Weinstein, Allen & Overy and the long arm of the law

The FT has published a detailed story (£) on Non-Disclosure Agreements (NDAs) with Allen & Overy the focus, for having represented Harvey Weinstein during a sexual harassment claim.

Of course, Harvey W is as entitled to legal representation as the next rich, white male,* and NDAs are a common practice where unsavoury allegations are made (compare the hacking allegations where MPs were outraged with the idea that silence could be bought in such a way). There are however, one or two unusual features of the case which merit attention. The FT reports this about the clauses:

One of the clauses of the NDA says that if “any criminal legal process” involving Harvey Weinstein or Miramax requires her to give evidence, she will give 48 hours notice to Mark Mansell, a lawyer at Allen & Overy, “before making any disclosure”.

In the event her evidence is required, “you [she] will use all reasonable endeavours to limit the scope of the disclosure as far as possible”, the agreement says, adding that she will agree to give “reasonable assistance” to Miramax “if it elects to contest such process”.

It would be interesting to know how standard such clauses are, seeking as they do, to inhibit any police investigation. For me they raise the question as to whether they are intended to pervert the course of justice. According to CPS guidance, the offence is committed where a person: ”does an act (a positive act or series of acts is required; mere inaction is insufficient); which has a tendency to pervert; and, which is intended to pervert the course of public justice.” One does not have to show an actual perversion occurred, and the offence plainly applies to police investigations. Indeed, “any act that interferes with an investigation or causes it to head in the wrong direction may tend to pervert the course of justice.”

Of course one could argue that such clauses are a necessary prophylactic against vexatious complainants. So if the woman in this story had been judged to be vexatious then the 48-hour warning would provide a useful tool for warning the police of her weaknesses as a witness. A quarter of a million in damages and, “days of gruelling questioning at Allen & Overy’s London office, capped by a 12-hour session before a phalanx of Mr Weinstein’s lawyers that broke at 5am,” does not suggest that Weinstein or his lawyers thought the claims were without merit, and nor does the clause requiring Weinstein to seek therapy, but I can’t rule the possibility out.

Even so, the requirement for her to limit disclosure to the police is, on the face if it – and I would welcome other explanations from experienced employment lawyers – a strange requirement which – again on the face of it – has significant potential to interfere with any police investigation. One could argue that the fact that Zelda Perkins was represented in the negotiation of the NDA protects against the problem, but, “All that is necessary is proof of knowledge of all the circumstances, and the intentional doing of an act which has a tendency, when objectively viewed, to pervert the course of justice.” Perhaps there is something in the negotiations which would lead us to the view that the agreement would not have that tendency. I suspect we will hear more.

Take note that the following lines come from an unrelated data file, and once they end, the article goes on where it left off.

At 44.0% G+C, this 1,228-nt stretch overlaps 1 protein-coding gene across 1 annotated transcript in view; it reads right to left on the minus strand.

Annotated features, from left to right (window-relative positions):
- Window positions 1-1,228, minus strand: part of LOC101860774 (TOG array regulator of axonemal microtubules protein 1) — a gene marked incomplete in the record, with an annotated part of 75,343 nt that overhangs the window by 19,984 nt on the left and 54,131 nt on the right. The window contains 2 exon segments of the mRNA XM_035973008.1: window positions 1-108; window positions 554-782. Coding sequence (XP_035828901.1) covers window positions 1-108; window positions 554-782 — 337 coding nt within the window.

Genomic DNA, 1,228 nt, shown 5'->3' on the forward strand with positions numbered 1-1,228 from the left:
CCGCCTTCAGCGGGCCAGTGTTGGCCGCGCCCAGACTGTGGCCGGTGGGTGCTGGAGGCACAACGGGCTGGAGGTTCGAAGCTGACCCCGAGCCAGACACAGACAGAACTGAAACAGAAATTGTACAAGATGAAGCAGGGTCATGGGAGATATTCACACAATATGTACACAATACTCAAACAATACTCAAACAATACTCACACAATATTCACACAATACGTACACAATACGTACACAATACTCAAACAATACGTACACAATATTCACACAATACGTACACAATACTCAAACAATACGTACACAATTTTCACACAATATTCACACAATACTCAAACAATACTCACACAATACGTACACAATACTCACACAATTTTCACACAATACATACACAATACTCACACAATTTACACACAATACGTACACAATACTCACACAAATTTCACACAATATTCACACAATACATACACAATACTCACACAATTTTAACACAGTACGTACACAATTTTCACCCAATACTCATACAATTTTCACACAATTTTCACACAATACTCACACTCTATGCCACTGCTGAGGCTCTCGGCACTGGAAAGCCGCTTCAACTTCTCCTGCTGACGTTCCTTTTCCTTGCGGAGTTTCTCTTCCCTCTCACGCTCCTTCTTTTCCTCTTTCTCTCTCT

Buried in that paragraph is the second feature of this case that merits attention. The lengthy questioning sessions, if they are accurately reported, are – I understand – unusual.

Were A&O playing out US-style dispositions for their US client; was it part of the need to satisfy Miramax that there was a claim needed to be settled? Perhaps but, if accurately reported, the approach is heavy-handed to the point of unreasonableness – so why would Ms Perkins’ lawyers go along with it? More mystery.

Ms Perkins says this in the FT story, “I was made to feel ashamed for disclosing his behaviour and assault, and expected to name those I had spoken to, as if they too were guilty of something,” she says. Were those people’s names being sought to establish if there was a wider problem that Miramax needed to take seriously, were they being taken to seek evidence capable of undermining Ms Perkins, and/or were those individuals also to be approached to ensure their non-disclosure? How far was corporate wrongdoing reported up the chain? The questions go on.

We do not know that A&O went too far when negotiating this agreement, but one more point for readers thinking that a reputable firm like Allen & Overy should not face such questions. Think back to the Dahdaleh case, a serious bribery trial knocked sideways by allegations that Allen & Overy had pressurised prosecution witnesses in the week before a major trial. One of the witnesses, in that case, was reported as saying this:

“It was very clear to me that they came to the meeting wanting to pressurise me and influence what kind of testimony I will give here,” he told the court.

“He (one of the lawyers) was telling me what I needed to say and I found that very intimidating,” he said.

The two partners from Allen & Overy implicated then sent Alex Cameron QC to speak for them as to why they should not be committed for contempt. A main part of their defence was that they were inexperienced in criminal cases in this Country (one was a US lawyer, the other not a criminal lawyer). The lawyers negotiating Weinstein’s NDA no doubt had similarly limited experience of the criminal process, but that does not remove the concerns about the content of, and process that led to, these NDAs.

* Other demographics are similarly entitled, but in a somewhat more theoretical sense.

Richard Moorhead is professor of law and professional ethics at UCL. This post was first published on his blog.

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